More Education is Needed

Written By: Gail Foster, Op-Ed Writer

Economic times are difficult. Home sales are down. There are many sellers and few buyers. In fact, when you discuss the opportunities for home ownership, most just shake their heads and say they doubt they’ll qualify. We live in the land of opportunity and the American Dream is becoming a nightmare. There is not just one answer that will bring recovery, we must be diligent on many fronts if we are going to begin to see the light at the end of the tunnel.

I’ve written in past blogs about creating future business by introducing want-to-be- buyers that almost- qualify -but –not- quite to lease purchases. The client is able to take advantage of the low property prices now on a future purchase when they do qualify. Get a few of those in your pipeline each month and you are creating future income and business. But we must do more to start rebuilding business based upon sound lending practices.

I like loan officers, mostly. I was a loan officer for 10 years. I can say with certainty that most borrowers didn’t know how to choose a lender, they didn’t understand the loan process and they certainly didn’t understand why we needed the paperwork we did. It was my responsibility to educate the client, collect the documentation and explain the hang-ups, hold-ups and glitches that occurred along the way. I’m sure that’s very much the job loan officers are doing today. The problem is a loan officer can only reach someone who walks through the door, picks up the phone or clicks a link on the internet to inquire about financing. We need to go out and find, lure, and encourage people who may be thinking about home ownership to make the leap and see if they qualify.

Many of the Realtor shops hold First time Homebuyer Seminars, but on a scale of 1-10, buyers trust Realtors less than car salesmen. Car salesmen don’t call you, email you or send you stuff in the mail to get you to buy your next car from them. They may chase you down on the car lot but with some quick thinking and fast legs, they can be easily outrun. No, once you contact a Realtor, you have a friend for life, whether you were looking for one or not. We are persistent, that’s for sure. So the turnout at these seminars is sporadic to non-existent. So the thinking -about -buying -a –home- cause –prices-and-interest-rates- are- so –low- but- I’m -pretty –sure- I -won’t- qualify buyers just wait and do nothing. Additionally, there’s a lot of confusion about the mortgage meltdown and changes in lending rules and guidelines.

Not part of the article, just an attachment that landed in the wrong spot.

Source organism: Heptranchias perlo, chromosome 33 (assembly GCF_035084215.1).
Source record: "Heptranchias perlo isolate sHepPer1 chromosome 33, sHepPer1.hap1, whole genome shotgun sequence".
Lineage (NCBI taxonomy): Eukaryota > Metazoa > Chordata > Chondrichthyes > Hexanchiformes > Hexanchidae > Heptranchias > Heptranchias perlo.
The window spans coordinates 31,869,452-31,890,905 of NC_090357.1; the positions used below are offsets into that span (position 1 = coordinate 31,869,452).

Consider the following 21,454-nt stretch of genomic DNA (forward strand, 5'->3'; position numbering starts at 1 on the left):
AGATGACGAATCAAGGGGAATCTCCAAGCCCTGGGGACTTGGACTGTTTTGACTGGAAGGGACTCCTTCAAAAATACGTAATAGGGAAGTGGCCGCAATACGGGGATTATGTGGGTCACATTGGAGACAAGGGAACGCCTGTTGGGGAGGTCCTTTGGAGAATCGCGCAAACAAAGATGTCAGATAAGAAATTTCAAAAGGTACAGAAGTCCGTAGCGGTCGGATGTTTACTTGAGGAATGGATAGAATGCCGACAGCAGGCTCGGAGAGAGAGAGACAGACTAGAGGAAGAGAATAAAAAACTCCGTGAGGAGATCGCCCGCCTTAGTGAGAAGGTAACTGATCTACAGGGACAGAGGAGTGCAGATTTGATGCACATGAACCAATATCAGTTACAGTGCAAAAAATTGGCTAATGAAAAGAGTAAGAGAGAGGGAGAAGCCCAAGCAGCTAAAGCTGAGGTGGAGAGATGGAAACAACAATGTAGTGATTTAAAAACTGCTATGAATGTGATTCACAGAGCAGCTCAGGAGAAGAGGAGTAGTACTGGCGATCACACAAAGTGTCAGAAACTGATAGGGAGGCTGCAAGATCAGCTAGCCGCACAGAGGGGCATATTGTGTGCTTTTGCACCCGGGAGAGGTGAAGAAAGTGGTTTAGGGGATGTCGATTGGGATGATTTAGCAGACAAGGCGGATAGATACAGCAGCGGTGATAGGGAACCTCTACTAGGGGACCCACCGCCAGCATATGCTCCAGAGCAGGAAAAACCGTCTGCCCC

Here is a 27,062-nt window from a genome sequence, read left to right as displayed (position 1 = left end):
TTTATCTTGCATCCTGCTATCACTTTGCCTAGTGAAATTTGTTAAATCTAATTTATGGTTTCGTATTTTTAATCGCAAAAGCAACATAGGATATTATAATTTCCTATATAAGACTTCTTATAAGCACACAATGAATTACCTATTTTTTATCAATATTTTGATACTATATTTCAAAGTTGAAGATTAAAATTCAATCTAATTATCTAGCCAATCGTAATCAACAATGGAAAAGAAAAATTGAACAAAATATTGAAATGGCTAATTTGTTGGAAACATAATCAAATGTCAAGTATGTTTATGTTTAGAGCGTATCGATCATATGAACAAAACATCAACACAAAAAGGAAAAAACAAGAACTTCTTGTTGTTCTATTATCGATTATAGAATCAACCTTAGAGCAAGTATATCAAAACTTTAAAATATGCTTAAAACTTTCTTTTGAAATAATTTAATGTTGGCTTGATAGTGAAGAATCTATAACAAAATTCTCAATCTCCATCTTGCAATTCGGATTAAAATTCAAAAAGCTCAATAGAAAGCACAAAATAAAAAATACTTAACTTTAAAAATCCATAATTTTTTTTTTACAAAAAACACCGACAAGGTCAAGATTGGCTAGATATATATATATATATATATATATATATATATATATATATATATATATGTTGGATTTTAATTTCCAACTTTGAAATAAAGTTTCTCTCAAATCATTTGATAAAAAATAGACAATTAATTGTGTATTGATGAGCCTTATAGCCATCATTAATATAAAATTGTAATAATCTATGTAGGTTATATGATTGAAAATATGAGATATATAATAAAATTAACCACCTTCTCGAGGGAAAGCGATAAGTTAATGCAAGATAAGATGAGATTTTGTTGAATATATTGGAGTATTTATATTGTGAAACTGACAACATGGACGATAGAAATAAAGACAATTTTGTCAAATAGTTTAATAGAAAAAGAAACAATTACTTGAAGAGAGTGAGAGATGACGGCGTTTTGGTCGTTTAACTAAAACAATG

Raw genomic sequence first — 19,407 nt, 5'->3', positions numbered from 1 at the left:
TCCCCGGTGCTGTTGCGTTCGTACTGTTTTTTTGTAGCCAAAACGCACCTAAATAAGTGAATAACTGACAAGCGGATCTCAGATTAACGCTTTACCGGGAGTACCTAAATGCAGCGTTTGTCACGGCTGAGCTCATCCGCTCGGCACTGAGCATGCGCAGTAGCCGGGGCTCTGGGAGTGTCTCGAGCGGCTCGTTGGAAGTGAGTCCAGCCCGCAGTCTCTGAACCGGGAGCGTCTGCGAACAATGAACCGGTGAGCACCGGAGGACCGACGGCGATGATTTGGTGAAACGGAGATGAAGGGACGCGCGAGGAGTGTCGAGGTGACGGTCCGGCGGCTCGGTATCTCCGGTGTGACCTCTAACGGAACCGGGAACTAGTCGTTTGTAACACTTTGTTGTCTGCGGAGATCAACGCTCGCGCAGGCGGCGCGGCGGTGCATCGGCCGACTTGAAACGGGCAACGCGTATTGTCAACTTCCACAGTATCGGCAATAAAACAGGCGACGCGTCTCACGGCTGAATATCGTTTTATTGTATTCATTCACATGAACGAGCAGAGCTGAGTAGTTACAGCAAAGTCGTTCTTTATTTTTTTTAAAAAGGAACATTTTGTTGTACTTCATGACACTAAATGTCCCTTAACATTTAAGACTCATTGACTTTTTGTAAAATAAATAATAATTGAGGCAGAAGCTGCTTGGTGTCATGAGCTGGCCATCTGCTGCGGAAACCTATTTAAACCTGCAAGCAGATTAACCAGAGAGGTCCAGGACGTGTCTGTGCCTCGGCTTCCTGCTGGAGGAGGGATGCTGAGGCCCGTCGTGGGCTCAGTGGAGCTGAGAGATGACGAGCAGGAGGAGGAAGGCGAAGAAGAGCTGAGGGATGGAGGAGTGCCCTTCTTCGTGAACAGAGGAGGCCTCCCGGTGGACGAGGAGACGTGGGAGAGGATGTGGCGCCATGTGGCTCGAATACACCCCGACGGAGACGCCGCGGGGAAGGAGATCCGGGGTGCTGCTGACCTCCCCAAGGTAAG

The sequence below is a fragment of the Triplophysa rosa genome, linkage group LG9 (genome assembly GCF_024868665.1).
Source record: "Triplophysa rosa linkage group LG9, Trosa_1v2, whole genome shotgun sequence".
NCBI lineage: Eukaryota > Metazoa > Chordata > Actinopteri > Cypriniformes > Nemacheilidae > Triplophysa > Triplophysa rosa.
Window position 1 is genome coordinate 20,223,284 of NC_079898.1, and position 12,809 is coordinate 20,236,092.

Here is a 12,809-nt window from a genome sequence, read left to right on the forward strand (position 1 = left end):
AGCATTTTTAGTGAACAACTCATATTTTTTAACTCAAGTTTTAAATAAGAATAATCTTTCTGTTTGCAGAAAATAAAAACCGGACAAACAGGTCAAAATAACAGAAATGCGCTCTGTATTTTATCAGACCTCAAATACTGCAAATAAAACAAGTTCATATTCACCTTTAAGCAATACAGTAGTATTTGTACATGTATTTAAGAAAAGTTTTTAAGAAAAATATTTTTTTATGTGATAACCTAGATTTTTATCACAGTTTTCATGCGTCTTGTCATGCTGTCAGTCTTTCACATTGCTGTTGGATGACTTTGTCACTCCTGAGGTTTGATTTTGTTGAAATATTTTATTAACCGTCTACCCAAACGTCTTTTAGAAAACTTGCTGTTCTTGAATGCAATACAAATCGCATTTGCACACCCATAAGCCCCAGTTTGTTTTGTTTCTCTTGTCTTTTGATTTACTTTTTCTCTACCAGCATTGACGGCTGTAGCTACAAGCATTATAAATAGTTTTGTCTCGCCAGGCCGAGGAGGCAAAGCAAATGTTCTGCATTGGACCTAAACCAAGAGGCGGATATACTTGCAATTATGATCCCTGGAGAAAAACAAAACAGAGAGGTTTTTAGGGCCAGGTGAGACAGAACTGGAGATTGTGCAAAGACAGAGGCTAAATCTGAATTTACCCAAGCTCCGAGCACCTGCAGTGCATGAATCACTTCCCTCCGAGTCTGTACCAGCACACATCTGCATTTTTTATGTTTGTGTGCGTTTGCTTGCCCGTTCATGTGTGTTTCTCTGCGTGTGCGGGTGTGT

What is needed is an industry wide education push. It would be great if some of the local banks and lenders would initiate educational meetings to help the community understand what it takes to qualify for a loan now. Additionally, larger companies could be approached and lunch hour seminars could be offered for their employees. The end result is that people and communities would become more aware of what financing a home is all about today. With education, confidence levels could be raised, borrowers would be more prepared for loan applications and the loan process and we may convince more people that home ownership IS within their grasp.

About The Author

Gail Foster - As an op-ed writer and active real estate industry professional for the past twelve years, Gail Foster is a proud licensed mortgage officer and a Realtor in the state of Maryland. 

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